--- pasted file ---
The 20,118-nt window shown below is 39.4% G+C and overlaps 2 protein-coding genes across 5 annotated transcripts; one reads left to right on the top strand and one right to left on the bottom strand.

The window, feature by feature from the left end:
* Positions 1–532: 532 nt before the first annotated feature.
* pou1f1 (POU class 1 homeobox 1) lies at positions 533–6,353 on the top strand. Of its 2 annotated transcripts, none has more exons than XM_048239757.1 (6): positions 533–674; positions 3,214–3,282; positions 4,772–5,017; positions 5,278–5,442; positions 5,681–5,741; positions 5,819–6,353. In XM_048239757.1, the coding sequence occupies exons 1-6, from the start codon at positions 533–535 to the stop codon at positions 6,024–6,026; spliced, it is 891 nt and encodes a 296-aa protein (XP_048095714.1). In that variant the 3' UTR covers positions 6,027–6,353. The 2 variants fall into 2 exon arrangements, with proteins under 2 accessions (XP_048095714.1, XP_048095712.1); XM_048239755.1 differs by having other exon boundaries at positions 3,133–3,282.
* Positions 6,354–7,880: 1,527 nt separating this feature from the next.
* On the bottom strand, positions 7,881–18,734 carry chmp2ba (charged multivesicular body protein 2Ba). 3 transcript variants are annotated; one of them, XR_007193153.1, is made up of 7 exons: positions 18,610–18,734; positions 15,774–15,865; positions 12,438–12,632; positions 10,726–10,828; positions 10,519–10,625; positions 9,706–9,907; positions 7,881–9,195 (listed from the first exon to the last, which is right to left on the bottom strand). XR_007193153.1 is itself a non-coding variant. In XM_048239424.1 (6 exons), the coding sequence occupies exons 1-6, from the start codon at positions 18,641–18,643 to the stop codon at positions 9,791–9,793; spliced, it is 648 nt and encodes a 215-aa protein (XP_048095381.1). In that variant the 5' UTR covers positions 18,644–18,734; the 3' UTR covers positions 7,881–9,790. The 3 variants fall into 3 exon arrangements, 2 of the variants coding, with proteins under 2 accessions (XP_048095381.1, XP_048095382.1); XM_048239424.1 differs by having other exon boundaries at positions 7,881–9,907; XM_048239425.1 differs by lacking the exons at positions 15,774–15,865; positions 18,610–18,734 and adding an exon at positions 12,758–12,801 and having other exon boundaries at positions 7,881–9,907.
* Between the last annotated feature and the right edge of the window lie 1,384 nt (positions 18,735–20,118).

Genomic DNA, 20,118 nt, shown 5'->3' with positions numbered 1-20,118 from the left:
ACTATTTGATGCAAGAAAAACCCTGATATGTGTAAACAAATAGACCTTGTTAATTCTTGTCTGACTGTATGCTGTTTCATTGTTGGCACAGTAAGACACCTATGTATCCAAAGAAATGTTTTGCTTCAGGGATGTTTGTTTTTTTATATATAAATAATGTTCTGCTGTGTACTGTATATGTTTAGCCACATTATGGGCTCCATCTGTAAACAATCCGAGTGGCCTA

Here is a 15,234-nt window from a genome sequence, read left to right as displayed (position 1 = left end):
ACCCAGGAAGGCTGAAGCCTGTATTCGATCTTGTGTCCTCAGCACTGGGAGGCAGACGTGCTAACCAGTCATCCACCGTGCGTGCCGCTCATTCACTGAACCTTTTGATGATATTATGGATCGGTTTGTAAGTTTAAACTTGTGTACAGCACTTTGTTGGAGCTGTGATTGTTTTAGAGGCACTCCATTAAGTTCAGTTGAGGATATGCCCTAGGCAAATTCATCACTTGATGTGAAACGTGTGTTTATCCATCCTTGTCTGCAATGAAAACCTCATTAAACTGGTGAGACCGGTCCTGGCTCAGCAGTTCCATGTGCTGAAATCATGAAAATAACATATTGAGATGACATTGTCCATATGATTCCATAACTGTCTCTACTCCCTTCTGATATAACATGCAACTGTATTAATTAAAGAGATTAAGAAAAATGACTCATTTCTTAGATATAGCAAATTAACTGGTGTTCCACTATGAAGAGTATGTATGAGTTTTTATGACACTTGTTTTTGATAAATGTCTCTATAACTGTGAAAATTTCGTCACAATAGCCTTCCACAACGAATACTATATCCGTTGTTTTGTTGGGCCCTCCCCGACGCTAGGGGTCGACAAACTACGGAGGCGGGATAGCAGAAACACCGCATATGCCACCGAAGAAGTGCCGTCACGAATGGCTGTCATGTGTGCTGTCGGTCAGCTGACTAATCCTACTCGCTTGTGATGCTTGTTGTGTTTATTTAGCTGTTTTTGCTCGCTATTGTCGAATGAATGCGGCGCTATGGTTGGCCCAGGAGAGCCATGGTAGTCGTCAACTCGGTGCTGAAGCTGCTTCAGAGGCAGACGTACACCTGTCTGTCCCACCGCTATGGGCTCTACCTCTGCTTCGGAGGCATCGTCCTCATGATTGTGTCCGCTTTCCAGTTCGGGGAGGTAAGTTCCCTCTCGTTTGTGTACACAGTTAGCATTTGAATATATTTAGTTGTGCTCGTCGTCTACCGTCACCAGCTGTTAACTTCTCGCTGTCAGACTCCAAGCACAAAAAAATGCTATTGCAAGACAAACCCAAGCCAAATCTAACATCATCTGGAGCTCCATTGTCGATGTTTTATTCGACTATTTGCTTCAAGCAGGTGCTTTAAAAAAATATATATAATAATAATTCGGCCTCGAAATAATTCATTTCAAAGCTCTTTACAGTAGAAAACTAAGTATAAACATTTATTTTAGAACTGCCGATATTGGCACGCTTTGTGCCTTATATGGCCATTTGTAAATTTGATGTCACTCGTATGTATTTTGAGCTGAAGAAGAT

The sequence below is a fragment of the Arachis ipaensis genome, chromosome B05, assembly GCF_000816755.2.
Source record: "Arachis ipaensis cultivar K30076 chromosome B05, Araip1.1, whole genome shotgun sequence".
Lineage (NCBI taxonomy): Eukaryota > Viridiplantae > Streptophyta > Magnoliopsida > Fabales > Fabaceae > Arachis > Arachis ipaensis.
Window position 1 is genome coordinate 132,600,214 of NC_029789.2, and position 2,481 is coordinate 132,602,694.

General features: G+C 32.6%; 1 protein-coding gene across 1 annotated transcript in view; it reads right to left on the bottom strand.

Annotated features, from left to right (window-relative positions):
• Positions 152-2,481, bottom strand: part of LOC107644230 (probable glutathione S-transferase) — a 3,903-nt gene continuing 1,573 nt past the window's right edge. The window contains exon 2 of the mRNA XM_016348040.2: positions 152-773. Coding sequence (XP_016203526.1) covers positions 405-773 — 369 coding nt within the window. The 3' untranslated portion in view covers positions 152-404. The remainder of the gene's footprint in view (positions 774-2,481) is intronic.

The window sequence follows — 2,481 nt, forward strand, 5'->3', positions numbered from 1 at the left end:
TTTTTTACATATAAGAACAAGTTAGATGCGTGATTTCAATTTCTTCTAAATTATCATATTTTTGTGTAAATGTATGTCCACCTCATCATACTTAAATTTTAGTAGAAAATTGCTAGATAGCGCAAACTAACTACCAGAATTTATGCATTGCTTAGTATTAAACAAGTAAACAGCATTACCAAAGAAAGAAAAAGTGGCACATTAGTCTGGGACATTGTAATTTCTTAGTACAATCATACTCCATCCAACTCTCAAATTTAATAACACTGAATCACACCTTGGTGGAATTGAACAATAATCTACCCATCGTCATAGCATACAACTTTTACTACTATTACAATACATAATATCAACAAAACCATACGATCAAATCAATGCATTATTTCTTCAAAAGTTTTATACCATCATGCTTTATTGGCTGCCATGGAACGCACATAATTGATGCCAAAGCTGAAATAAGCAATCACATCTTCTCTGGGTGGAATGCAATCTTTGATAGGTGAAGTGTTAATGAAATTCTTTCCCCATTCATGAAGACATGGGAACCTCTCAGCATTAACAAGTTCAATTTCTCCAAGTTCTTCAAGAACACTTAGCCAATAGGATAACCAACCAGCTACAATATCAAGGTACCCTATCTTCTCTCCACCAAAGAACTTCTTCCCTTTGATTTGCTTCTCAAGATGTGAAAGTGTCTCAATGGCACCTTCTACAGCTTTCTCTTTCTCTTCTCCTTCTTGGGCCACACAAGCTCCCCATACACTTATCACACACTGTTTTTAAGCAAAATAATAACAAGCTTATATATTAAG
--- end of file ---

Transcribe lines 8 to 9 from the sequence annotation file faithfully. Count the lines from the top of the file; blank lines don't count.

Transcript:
Genomic DNA, 20,118 nt, shown 5'->3' with positions numbered 1-20,118 from the left:
ACTATTTGATGCAAGAAAAACCCTGATATGTGTAAACAAATAGACCTTGTTAATTCTTGTCTGACTGTATGCTGTTTCATTGTTGGCACAGTAAGACACCTATGTATCCAAAGAAATGTTTTGCTTCAGGGATGTTTGTTTTTTTATATATAAATAATGTTCTGCTGTGTACTGTATATGTTTAGCCACATTATGGGCTCCATCTGTAAACAATCCGAGTGGCCTA